“...To ignore the vital role that women's dreams and accomplishments play in our own lives would be a great mistake. We draw strength and inspiration from those who came before us - and those remarkable women working among us today. They are part of our story, and a truly balanced and inclusive history recognizes how important women have always been in American society.” – Virginia Woolf
Women’s history has come a long way since the 1970s when it was virtually an unknown topic in the public eye. It was in 1978 when the Education Task Force of the Sonoma County (California) Commission decided to address the status of women and initiated a “Women’s History Week” celebration. The week of March 8 was the focal point for this celebration which also included an International Women’s Day. A year later in 1979 this ideal spread quickly to other organizations and school districts who initiated similar celebrations.
The year of 1987 was when the National Women’s History Project petitioned Congress to expand the national celebration to the entire month of March. Congress passed a law making March Women’s History month, thus making the year of 1987 when Women’s History month was first born. Each year a new theme is presented and this year’s theme is “Women Inspiring Innovation through Imagination: Celebrating Women in Science, Technology, Engineering and Mathematics.”
This years’ theme recognizes women who have made great strides in a field where women are still underrepresented. The field of Science, Technology, Engineering and Mathematics is better known as STEM. Eighteen women are being honored for their extraordinary work in the fields of medicine, robotics, computer programming, atmospheric chemistry, architecture, and primatology. Not only does their work accomplishments vary, they, too, come from different cultural and ethnic backgrounds.
(Read about more of the honorees at http://www.nwhp.org/whm/honorees2012.php)
This years’ theme and recognition of these honorees should encourage women and young girls alike to explore their dreams and interest in the world of Science, Technology, Engineering and Mathematics (STEM) so that one day women will be more represented than unrepresented.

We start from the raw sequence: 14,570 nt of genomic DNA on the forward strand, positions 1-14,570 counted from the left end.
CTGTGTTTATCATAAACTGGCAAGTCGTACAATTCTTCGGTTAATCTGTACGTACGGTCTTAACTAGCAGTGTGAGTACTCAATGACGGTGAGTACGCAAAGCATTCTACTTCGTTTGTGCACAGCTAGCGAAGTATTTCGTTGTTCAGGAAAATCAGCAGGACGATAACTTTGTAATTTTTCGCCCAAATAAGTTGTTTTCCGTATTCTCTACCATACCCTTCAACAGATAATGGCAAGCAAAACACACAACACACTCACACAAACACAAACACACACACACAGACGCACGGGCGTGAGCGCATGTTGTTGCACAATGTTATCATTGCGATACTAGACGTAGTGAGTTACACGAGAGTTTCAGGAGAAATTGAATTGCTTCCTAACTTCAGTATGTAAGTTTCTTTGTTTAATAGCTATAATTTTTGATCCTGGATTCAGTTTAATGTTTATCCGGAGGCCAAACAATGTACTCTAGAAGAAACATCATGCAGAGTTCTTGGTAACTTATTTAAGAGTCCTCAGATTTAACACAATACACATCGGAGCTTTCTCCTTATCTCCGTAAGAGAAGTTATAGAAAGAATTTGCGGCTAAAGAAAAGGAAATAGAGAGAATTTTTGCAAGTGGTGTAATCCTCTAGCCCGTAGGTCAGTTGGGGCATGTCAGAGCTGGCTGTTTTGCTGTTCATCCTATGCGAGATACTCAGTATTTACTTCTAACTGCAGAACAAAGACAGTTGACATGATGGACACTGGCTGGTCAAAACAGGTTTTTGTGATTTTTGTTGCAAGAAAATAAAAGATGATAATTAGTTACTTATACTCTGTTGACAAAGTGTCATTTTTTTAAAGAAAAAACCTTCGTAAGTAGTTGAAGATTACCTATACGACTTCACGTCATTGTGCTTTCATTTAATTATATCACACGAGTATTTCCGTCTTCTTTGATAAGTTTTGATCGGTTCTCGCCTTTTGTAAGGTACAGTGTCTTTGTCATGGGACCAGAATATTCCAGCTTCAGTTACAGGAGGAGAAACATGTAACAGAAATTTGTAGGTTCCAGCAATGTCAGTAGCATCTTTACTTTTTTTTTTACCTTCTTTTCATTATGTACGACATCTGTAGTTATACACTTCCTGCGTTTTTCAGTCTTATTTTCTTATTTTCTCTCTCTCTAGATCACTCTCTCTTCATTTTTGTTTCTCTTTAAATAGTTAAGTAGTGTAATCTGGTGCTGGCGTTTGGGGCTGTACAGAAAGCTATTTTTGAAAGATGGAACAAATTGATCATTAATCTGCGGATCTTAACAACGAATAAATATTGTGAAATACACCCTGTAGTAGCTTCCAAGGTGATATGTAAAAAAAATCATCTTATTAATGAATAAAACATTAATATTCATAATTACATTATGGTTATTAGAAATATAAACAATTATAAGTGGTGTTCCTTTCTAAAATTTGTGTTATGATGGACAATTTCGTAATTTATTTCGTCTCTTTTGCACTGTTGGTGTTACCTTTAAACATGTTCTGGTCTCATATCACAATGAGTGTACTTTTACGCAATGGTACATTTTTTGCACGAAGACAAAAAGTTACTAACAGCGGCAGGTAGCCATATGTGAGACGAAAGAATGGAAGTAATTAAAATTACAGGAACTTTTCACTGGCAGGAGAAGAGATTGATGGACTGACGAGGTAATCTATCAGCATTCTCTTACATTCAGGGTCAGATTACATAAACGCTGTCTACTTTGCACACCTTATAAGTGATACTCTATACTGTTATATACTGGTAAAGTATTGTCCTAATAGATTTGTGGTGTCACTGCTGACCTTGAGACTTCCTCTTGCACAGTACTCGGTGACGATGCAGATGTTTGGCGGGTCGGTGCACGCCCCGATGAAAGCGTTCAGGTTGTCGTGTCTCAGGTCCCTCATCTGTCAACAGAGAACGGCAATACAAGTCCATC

To help DoDEA celebrate Women’s History Month, join us on Intersect and share a story about a special women in in your life; maybe it is someone here at DoDEA, in or supporting the military or a special woman who has been your role model!
March is National Women’s History month, a time to celebrate and honor the contributions women have made throughout time. After considering over 100 ideas and suggestions sent in by supporters, the National Women’s History Project selected “Women Inspiring Innovation Through Imagination: Celebrating Women in Science, Technology, Engineering and Mathematics” as the theme for this year’s celebration. Learn more
The Library of Congress, National Archives and Records Administration, National Endowment for the Humanities, National Gallery of Art, National Park Service, Smithsonian Institution and United States Holocaust Memorial Museum join in paying tribute to the generations of women whose... Learn more.
The featured women work in a variety of chemical careers, ranging from entrepreneurs to policy makers to research chemists, and come from different generations, countries, and racial and ethnic backgrounds. Learn more.
The Nobel Prize and Prize in Economic Sciences have been awarded to women 44 times between 1901 and 2012. Learn more.
Discover the many ways that women have influenced and enhanced the practice of medicine. The individuals featured here provide an intriguing glimpse of the broader community of women doctors who are ... Learn more.
The National Women’s History Museum (NWHM) educates, inspires, empowers, and shapes the future by integrating women's distinctive history into the culture and history... Learn more.